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2 minutes to read Posted on Monday July 22, 2013

Fashion in the library: Encounters with Wikipedians of a GLAM kind

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This extended guest blog is by Erwin Verbruggen from the Netherlands Institute for Sound and Vision.

The Europeana Fashion project is organising a number of Wikipedia editathons about fashion. In the process, we’ve been learning about how museums can benefit from working with the Wikipedia community. Organising the editathons has shown us how we can get people to come down to our libraries to share knowledge and taught us the differences between the Wikimedia and the GLAM (galleries, libraries, museums and archives) ways of working.

Fashionable edit-a-thons

In the Europeana Fashion project, the Netherlands Institute for Sound and Vision coordinates a series of Wikipedia 'editathons'. An editathon is a scheduled time where people edit Wikipedia together, whether offline, online, or a mix of both; typically focused on a specific topic.[1] Editathons improve the encyclopedia and can be a great way to teach people how to edit on Wikipedia. The aim of our editathon series is to provide a historical context for the materials that the 19 museums and private fashion archives contribute to Europeana Fashion. They also boost knowledge about fashion history on Wikipedia by adding new and improving incomplete articles. The collaboration with Wikipedia is a meaningful way to promote Europeana Fashion. They improve public knowledge about fashion history on Wikipedia, offer context to the beautiful materials Europeana Fashion brings online and connect different communities around a shared passion.

Editathon in Stockholm, picture by Erwin Verbruggen, Europeana Fashion, CC-BY-SA

In comparison to its cultural importance, there are not that many articles on the topic of fashion on the English-language Wikipedia. When the Europeana Fashion project started, there were about 3,886 articles, most of which were of 'Start Class' or 'Stub Class' quality. [2] Most fashion articles on Wikipedia are of specialist interest - there were only 37 articles that were deemed as must-have topics to be included in an encyclopedia. Most of the incomplete fashion articles on Wikipedia cover topics of top importance - like Coco Chanel or the profession of modelling. Some fashion articles are not tagged, which makes them very difficult to find. Furthermore, some topic descriptions definitely need to be extended as they do not constitute even the minimal knowledge on the topic and many articles about specific fashion brands, fashion icons or fashion magazines do not exist yet. The conclusion from this analysis was that the Europeana Fashion project had a lot of ground to cover and our efforts could provide a great boost to improving the presence of fashion knowledge in the world’s free encyclopedia. Not only in the English language!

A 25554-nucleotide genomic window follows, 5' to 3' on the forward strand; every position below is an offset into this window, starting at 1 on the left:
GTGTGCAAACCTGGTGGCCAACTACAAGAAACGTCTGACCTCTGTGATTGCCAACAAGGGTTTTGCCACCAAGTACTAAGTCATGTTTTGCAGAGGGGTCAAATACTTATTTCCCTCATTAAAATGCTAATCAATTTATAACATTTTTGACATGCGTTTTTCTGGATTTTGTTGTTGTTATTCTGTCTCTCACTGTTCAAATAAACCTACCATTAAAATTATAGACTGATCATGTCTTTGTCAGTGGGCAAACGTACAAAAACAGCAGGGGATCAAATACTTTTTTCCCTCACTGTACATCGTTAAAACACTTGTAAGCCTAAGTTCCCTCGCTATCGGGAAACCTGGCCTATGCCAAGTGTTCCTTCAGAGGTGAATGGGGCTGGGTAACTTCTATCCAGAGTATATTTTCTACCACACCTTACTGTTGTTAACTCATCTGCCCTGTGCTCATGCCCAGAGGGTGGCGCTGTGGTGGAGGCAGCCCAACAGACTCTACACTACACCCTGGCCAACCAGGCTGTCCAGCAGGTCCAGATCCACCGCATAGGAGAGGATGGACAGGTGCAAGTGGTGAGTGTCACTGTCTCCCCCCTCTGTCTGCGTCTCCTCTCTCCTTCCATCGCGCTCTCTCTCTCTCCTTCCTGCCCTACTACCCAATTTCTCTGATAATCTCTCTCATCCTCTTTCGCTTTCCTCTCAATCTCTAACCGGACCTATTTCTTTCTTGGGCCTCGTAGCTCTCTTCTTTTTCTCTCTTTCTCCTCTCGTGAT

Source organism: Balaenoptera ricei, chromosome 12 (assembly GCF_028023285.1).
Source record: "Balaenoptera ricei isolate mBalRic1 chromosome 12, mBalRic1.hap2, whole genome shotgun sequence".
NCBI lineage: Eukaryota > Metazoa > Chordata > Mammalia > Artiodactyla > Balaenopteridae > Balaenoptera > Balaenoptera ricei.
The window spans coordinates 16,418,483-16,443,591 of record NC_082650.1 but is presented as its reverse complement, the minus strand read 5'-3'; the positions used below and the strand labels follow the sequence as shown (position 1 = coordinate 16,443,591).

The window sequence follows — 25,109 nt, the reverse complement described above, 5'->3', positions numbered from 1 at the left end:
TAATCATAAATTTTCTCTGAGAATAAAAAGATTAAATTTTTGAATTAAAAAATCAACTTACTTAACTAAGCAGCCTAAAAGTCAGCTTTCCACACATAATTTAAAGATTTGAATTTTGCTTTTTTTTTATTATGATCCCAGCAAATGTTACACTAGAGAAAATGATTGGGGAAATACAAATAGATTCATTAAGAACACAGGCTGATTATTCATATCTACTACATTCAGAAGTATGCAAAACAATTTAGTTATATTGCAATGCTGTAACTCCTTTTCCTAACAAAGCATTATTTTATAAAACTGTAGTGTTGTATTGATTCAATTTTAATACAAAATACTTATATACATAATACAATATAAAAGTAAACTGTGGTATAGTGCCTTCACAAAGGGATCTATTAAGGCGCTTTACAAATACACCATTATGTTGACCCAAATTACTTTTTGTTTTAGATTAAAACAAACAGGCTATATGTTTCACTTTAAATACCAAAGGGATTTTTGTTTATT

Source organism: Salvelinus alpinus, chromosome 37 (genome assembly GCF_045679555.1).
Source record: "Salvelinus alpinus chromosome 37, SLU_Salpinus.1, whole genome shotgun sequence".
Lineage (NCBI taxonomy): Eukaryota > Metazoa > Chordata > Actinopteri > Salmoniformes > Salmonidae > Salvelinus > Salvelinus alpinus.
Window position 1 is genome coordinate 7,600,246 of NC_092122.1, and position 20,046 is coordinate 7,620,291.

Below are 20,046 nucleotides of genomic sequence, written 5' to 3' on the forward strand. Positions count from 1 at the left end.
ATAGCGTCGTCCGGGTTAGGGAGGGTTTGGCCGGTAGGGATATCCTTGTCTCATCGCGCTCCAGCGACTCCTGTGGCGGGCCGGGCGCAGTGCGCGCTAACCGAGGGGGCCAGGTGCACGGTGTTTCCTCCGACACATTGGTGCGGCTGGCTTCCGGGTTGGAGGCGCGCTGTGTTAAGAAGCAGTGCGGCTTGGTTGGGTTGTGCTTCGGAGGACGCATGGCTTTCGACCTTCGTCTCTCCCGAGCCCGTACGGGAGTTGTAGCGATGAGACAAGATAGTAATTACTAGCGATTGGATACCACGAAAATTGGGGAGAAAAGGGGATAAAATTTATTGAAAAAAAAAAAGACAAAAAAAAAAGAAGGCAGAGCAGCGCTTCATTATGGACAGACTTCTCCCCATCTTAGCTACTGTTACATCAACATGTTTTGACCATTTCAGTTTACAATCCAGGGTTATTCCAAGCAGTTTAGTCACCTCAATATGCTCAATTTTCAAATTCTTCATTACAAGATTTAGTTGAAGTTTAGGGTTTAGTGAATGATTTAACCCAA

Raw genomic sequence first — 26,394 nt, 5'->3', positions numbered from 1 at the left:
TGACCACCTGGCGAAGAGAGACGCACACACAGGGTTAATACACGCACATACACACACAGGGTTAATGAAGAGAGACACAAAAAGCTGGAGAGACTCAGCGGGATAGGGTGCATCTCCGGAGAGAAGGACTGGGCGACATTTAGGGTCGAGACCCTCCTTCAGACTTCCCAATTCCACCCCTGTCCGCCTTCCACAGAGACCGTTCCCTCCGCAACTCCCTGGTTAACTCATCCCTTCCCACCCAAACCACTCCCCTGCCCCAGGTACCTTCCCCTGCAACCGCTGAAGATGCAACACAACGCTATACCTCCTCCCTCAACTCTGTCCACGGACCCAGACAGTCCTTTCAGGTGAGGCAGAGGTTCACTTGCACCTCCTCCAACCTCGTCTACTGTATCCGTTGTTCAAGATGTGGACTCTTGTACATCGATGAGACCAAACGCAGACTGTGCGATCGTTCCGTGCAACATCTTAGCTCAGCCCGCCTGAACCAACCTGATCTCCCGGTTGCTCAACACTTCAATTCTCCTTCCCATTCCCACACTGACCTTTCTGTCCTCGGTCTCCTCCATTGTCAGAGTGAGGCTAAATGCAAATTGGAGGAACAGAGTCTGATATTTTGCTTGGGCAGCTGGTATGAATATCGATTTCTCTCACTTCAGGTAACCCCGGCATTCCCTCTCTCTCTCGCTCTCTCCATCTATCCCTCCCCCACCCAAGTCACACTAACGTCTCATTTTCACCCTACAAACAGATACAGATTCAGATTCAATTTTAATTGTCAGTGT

Editathon Utrecht, pciture by Sebastiaan ter Burg, Europeana Fashion, CC-BY-SA

Bringing out collections

Bringing people together to share knowledge and write together is wonderful. But where the power of Europeana Fashion comes out is in the marvellous collections we are bringing online. The editathons are an excellent opportunity to make use of this content and knowledge and use it to illustrate the articles, improve on existing ones or spawn new article ideas. All the images, sounds and videos used on Wikipedia come from the Wikimedia Commons platform: a database of 17,690,872 freely usable media files to which anyone can contribute. Europeana Fashion is growing a collection of images and videos from its content providers on Wikimedia Commons so that participants can easily find them during the events.